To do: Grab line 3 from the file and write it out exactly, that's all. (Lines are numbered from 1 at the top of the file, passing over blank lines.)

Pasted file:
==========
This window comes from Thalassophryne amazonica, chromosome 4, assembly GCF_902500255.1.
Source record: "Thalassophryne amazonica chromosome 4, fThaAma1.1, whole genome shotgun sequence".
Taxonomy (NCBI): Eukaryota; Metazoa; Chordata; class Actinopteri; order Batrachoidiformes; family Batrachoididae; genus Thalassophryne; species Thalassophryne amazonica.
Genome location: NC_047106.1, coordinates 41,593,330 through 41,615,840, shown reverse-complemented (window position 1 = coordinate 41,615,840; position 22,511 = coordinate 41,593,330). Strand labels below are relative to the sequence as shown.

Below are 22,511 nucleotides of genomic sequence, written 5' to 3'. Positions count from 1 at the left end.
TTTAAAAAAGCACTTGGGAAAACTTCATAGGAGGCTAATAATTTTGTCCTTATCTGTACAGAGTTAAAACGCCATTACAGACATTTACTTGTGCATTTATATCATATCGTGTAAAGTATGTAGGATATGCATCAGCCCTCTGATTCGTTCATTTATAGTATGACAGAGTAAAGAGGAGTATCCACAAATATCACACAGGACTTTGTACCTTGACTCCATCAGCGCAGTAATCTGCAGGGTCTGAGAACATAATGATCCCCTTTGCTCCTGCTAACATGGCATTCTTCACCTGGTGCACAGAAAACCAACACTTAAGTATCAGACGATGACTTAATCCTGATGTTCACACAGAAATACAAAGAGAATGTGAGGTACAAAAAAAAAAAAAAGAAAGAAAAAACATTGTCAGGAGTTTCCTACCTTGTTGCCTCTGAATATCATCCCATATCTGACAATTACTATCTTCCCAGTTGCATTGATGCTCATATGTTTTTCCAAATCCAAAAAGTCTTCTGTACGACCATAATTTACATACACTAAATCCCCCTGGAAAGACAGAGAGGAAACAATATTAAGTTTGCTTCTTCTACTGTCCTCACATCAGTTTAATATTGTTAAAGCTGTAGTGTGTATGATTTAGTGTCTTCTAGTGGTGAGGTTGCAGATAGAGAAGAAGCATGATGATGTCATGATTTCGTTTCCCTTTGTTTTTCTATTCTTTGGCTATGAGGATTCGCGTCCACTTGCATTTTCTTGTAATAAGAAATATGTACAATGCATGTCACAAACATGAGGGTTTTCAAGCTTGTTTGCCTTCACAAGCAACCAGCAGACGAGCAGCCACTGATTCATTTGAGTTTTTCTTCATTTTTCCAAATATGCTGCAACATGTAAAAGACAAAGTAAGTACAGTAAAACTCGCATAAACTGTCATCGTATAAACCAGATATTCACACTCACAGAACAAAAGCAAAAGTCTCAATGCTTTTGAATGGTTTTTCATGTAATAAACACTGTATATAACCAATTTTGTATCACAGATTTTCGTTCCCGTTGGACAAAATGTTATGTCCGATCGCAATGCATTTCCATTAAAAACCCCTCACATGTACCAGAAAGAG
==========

Taxonomy (NCBI): Eukaryota; Metazoa; Chordata; class Actinopteri; order Batrachoidiformes; family Batrachoididae; genus Thalassophryne; species Thalassophryne amazonica.